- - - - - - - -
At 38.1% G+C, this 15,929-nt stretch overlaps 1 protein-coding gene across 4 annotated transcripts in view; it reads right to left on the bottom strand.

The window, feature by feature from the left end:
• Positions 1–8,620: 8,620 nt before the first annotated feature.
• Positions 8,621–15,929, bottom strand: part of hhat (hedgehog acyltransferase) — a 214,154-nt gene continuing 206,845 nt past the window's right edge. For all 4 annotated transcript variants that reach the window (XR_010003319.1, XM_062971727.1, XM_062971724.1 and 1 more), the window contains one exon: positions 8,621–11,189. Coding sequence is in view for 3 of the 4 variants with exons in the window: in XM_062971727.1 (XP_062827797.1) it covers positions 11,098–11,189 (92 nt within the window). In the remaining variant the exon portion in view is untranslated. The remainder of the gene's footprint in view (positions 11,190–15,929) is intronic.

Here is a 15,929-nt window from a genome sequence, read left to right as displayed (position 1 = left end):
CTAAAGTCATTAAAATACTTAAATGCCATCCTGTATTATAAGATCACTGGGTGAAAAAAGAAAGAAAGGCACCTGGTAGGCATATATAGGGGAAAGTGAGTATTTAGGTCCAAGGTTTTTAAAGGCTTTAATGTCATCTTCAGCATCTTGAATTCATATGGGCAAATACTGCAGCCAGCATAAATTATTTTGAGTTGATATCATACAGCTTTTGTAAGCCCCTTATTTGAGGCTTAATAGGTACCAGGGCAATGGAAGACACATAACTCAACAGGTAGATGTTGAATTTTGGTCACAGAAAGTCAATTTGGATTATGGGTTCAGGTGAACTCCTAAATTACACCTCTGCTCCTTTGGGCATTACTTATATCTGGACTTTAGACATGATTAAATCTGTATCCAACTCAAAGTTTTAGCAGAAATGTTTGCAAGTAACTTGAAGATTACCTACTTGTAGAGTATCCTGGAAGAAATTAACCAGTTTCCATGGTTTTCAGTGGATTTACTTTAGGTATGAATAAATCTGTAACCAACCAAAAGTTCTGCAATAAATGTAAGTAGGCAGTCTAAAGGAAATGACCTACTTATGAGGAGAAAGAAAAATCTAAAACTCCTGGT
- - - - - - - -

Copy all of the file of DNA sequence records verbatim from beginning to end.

At 38.1% G+C, this 15,929-nt stretch overlaps 1 protein-coding gene across 4 annotated transcripts in view; it reads right to left on the bottom strand.

The window, feature by feature from the left end:
• Positions 1–8,620: 8,620 nt before the first annotated feature.
• Positions 8,621–15,929, bottom strand: part of hhat (hedgehog acyltransferase) — a 214,154-nt gene continuing 206,845 nt past the window's right edge. For all 4 annotated transcript variants that reach the window (XR_010003319.1, XM_062971727.1, XM_062971724.1 and 1 more), the window contains one exon: positions 8,621–11,189. Coding sequence is in view for 3 of the 4 variants with exons in the window: in XM_062971727.1 (XP_062827797.1) it covers positions 11,098–11,189 (92 nt within the window). In the remaining variant the exon portion in view is untranslated. The remainder of the gene's footprint in view (positions 11,190–15,929) is intronic.

Here is a 15,929-nt window from a genome sequence, read left to right as displayed (position 1 = left end):
CTAAAGTCATTAAAATACTTAAATGCCATCCTGTATTATAAGATCACTGGGTGAAAAAAGAAAGAAAGGCACCTGGTAGGCATATATAGGGGAAAGTGAGTATTTAGGTCCAAGGTTTTTAAAGGCTTTAATGTCATCTTCAGCATCTTGAATTCATATGGGCAAATACTGCAGCCAGCATAAATTATTTTGAGTTGATATCATACAGCTTTTGTAAGCCCCTTATTTGAGGCTTAATAGGTACCAGGGCAATGGAAGACACATAACTCAACAGGTAGATGTTGAATTTTGGTCACAGAAAGTCAATTTGGATTATGGGTTCAGGTGAACTCCTAAATTACACCTCTGCTCCTTTGGGCATTACTTATATCTGGACTTTAGACATGATTAAATCTGTATCCAACTCAAAGTTTTAGCAGAAATGTTTGCAAGTAACTTGAAGATTACCTACTTGTAGAGTATCCTGGAAGAAATTAACCAGTTTCCATGGTTTTCAGTGGATTTACTTTAGGTATGAATAAATCTGTAACCAACCAAAAGTTCTGCAATAAATGTAAGTAGGCAGTCTAAAGGAAATGACCTACTTATGAGGAGAAAGAAAAATCTAAAACTCCTGGT